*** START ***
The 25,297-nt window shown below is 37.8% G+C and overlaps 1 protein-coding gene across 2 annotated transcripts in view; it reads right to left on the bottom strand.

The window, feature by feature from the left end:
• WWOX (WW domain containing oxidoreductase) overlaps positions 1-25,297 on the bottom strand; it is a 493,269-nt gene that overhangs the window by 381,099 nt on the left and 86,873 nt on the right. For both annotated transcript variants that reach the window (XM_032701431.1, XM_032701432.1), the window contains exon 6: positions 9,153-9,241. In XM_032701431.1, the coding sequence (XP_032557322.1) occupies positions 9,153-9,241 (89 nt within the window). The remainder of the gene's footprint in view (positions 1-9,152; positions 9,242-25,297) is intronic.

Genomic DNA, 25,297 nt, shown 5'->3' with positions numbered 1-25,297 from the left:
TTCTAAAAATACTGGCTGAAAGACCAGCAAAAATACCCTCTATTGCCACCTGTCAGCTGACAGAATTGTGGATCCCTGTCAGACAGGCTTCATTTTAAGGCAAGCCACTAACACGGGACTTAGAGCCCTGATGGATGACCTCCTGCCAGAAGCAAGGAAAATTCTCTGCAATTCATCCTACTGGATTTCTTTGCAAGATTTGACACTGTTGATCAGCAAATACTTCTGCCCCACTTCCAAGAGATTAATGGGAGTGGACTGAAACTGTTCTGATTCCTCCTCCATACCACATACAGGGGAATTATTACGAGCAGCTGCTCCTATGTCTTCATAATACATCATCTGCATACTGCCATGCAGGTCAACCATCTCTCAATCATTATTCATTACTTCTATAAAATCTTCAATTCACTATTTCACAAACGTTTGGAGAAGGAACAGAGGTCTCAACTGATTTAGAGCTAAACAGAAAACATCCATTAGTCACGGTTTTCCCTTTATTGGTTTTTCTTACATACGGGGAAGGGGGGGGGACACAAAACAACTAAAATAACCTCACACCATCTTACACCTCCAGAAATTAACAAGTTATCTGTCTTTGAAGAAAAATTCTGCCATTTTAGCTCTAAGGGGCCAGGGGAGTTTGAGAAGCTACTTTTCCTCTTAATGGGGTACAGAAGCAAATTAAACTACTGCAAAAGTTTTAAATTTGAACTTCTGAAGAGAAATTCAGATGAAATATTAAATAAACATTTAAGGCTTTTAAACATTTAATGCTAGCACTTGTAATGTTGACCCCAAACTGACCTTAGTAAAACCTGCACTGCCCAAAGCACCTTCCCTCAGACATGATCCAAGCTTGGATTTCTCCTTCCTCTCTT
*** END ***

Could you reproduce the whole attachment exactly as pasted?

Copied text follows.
The 25,297-nt window shown below is 37.8% G+C and overlaps 1 protein-coding gene across 2 annotated transcripts in view; it reads right to left on the bottom strand.

The window, feature by feature from the left end:
• WWOX (WW domain containing oxidoreductase) overlaps positions 1-25,297 on the bottom strand; it is a 493,269-nt gene that overhangs the window by 381,099 nt on the left and 86,873 nt on the right. For both annotated transcript variants that reach the window (XM_032701431.1, XM_032701432.1), the window contains exon 6: positions 9,153-9,241. In XM_032701431.1, the coding sequence (XP_032557322.1) occupies positions 9,153-9,241 (89 nt within the window). The remainder of the gene's footprint in view (positions 1-9,152; positions 9,242-25,297) is intronic.

Genomic DNA, 25,297 nt, shown 5'->3' with positions numbered 1-25,297 from the left:
TTCTAAAAATACTGGCTGAAAGACCAGCAAAAATACCCTCTATTGCCACCTGTCAGCTGACAGAATTGTGGATCCCTGTCAGACAGGCTTCATTTTAAGGCAAGCCACTAACACGGGACTTAGAGCCCTGATGGATGACCTCCTGCCAGAAGCAAGGAAAATTCTCTGCAATTCATCCTACTGGATTTCTTTGCAAGATTTGACACTGTTGATCAGCAAATACTTCTGCCCCACTTCCAAGAGATTAATGGGAGTGGACTGAAACTGTTCTGATTCCTCCTCCATACCACATACAGGGGAATTATTACGAGCAGCTGCTCCTATGTCTTCATAATACATCATCTGCATACTGCCATGCAGGTCAACCATCTCTCAATCATTATTCATTACTTCTATAAAATCTTCAATTCACTATTTCACAAACGTTTGGAGAAGGAACAGAGGTCTCAACTGATTTAGAGCTAAACAGAAAACATCCATTAGTCACGGTTTTCCCTTTATTGGTTTTTCTTACATACGGGGAAGGGGGGGGGACACAAAACAACTAAAATAACCTCACACCATCTTACACCTCCAGAAATTAACAAGTTATCTGTCTTTGAAGAAAAATTCTGCCATTTTAGCTCTAAGGGGCCAGGGGAGTTTGAGAAGCTACTTTTCCTCTTAATGGGGTACAGAAGCAAATTAAACTACTGCAAAAGTTTTAAATTTGAACTTCTGAAGAGAAATTCAGATGAAATATTAAATAAACATTTAAGGCTTTTAAACATTTAATGCTAGCACTTGTAATGTTGACCCCAAACTGACCTTAGTAAAACCTGCACTGCCCAAAGCACCTTCCCTCAGACATGATCCAAGCTTGGATTTCTCCTTCCTCTCTT